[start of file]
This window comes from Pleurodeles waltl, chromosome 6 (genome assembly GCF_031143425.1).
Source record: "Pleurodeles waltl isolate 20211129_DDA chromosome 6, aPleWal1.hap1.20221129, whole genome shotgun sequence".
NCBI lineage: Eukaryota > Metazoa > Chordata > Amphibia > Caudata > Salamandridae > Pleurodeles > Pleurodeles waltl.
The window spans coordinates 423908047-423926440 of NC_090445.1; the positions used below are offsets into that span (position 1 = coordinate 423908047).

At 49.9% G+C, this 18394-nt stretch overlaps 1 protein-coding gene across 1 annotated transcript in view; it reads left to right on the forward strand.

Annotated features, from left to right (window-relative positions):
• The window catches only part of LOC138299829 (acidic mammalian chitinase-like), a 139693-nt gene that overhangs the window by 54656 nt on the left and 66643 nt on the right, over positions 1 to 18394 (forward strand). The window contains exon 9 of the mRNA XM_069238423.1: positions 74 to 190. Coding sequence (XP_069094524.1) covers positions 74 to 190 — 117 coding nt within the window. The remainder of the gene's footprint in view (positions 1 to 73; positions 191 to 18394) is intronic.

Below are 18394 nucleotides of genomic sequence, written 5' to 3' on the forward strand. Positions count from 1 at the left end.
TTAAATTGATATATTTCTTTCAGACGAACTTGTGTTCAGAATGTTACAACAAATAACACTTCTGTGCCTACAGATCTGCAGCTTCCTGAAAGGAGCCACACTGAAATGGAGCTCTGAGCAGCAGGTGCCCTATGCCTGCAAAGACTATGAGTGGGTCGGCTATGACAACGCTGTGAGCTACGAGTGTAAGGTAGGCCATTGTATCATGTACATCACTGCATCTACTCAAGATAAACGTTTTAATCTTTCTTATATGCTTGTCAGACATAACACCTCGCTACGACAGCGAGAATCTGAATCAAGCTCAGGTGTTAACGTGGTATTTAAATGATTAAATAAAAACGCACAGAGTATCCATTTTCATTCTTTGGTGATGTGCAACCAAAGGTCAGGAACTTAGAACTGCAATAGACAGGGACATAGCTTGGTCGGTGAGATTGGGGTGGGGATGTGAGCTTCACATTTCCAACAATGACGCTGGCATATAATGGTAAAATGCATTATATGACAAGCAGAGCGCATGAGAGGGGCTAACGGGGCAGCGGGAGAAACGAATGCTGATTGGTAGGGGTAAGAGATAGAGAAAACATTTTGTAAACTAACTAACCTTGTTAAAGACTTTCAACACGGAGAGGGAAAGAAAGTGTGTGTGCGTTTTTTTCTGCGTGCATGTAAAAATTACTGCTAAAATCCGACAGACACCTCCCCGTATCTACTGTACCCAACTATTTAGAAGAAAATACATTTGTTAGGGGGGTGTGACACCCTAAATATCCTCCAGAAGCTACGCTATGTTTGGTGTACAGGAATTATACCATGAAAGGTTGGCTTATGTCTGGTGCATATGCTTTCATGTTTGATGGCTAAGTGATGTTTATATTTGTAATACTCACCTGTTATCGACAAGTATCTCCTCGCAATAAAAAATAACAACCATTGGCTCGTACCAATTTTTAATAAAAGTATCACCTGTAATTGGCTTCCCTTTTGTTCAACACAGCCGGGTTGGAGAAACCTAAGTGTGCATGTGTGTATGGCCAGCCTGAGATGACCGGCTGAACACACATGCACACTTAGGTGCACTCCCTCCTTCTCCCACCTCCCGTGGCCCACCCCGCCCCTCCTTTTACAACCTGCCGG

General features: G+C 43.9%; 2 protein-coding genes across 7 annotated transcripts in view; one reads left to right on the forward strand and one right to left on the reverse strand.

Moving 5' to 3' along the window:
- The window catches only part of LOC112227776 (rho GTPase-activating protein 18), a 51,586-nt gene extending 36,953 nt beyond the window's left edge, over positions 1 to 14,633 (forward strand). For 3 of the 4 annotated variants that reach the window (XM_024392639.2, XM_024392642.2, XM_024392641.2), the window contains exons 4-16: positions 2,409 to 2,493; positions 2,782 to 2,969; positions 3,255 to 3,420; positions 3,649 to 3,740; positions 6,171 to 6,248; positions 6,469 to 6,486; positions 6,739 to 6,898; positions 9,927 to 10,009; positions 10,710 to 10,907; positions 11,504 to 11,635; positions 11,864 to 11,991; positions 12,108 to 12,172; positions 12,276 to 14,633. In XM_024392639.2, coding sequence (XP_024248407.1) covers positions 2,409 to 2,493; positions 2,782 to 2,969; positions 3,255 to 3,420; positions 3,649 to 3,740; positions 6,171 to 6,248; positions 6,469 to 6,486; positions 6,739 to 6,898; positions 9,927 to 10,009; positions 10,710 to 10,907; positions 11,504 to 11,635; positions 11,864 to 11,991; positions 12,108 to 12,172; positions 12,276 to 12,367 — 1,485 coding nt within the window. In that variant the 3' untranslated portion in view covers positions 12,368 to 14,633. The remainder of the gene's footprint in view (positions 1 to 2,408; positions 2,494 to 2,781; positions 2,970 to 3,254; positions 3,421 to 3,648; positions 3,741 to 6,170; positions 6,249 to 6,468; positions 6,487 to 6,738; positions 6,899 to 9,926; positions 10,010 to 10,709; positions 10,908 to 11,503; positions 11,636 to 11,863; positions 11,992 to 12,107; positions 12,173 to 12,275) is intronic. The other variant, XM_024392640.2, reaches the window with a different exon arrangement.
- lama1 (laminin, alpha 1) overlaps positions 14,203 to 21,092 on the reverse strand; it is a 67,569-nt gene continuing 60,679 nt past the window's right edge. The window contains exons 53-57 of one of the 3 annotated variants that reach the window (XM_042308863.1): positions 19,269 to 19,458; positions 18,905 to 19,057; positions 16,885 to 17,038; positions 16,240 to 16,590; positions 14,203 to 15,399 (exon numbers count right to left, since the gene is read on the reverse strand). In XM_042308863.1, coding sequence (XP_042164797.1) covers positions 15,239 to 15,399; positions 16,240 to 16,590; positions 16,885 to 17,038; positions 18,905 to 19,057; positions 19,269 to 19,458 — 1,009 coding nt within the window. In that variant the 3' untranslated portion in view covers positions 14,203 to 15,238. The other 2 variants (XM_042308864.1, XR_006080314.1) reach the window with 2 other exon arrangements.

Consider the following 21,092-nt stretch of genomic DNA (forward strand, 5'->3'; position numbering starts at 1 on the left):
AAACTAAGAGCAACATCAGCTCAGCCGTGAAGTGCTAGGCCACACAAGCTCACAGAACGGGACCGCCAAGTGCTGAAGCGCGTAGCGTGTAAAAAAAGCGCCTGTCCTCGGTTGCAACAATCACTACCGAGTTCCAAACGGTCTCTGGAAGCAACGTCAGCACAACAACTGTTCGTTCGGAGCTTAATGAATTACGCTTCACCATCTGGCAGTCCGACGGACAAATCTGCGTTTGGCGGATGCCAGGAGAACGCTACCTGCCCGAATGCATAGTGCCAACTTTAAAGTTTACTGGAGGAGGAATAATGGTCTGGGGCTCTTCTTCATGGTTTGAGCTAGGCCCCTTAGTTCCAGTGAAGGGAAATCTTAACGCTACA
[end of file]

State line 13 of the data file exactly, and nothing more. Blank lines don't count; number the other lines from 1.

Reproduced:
- lama1 (laminin, alpha 1) overlaps positions 14,203 to 21,092 on the reverse strand; it is a 67,569-nt gene continuing 60,679 nt past the window's right edge. The window contains exons 53-57 of one of the 3 annotated variants that reach the window (XM_042308863.1): positions 19,269 to 19,458; positions 18,905 to 19,057; positions 16,885 to 17,038; positions 16,240 to 16,590; positions 14,203 to 15,399 (exon numbers count right to left, since the gene is read on the reverse strand). In XM_042308863.1, coding sequence (XP_042164797.1) covers positions 15,239 to 15,399; positions 16,240 to 16,590; positions 16,885 to 17,038; positions 18,905 to 19,057; positions 19,269 to 19,458 — 1,009 coding nt within the window. In that variant the 3' untranslated portion in view covers positions 14,203 to 15,238. The other 2 variants (XM_042308864.1, XR_006080314.1) reach the window with 2 other exon arrangements.